"Young ears hear everything." My grandmother used to say that all the time when I was a kid. Of course, I never thought anything of it back then. I didn't really know what she meant, nor did I care. But now that I'm a parent, I can't believe how annoyingly true that statement is. Young ears hear everything. Every. F*cking. Thing.
The first time our son picked up on my husband's road rage, I couldn't help but laugh. He was 18 months old and was just learning how to talk. After an afternoon of running errands with my husband, they had just walked in the door. I took our son's jacket off and started the everyday chatter we often used to encourage his vocabulary." How was your day with Daddy, buddy?" I smiled at him as I asked him questions I knew he couldn't answer. With a big grin, my precious little son looked at me and responded, "What the f*ck?" My jaw hit the floor. Did he really just say that? How could this be one of his first sentences?! Like lightning, my head instantly whipped around at my husband. "REALLY, babe?" I said. Of course, his immediate response was, "It wasn't me!"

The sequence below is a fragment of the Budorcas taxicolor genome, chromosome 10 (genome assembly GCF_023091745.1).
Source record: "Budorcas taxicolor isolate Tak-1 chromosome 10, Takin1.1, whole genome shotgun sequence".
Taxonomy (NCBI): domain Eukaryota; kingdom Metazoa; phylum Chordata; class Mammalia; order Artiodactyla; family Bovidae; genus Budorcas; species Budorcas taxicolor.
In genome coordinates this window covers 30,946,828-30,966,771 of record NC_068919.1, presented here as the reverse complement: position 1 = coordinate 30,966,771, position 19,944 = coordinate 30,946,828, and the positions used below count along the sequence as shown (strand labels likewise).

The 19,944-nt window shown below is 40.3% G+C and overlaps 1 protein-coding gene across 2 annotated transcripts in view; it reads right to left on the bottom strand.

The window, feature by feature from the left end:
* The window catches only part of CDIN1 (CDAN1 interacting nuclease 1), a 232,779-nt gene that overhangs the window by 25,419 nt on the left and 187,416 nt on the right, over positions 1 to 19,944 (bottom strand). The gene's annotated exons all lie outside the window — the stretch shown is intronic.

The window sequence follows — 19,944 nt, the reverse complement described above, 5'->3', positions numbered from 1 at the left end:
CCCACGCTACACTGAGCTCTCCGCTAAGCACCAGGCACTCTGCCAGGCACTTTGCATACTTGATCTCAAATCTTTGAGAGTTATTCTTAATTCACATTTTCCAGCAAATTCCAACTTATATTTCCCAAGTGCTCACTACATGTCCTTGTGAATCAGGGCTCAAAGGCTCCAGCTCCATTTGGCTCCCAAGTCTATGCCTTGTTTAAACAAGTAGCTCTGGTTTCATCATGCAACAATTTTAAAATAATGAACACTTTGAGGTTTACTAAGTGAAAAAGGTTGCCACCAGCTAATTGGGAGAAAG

I might have believed him. Our son is around a lot of adults who don't always watch what they say. But the dead giveaway was the classic Italian hand gesture our son used when he said it, which also happens to be my husband's signature. Our son pinched his point and middle fingers against his little thumb as he shook his hand at me along with his exclamation of "What the f*ck?" There was no denying it — my husband was guilty.
Over a cup of coffee (and a few laughs), my husband finally admitted that he had lost his cool with a woman who cut him off in line to get gas. He had thrown up his signature hand gesture and uttered that profanity in the midst of his road rage before he took off for another gas station. While we both found the whole situation amusing, we also quickly realised that we need to change what we say and do when our son is around. We don't want his vocabulary to continue to expand with only expletives. Now, we both think twice before we let the rage slip when we're on the road with our tiny passenger. Because, after all, young ears hear everything.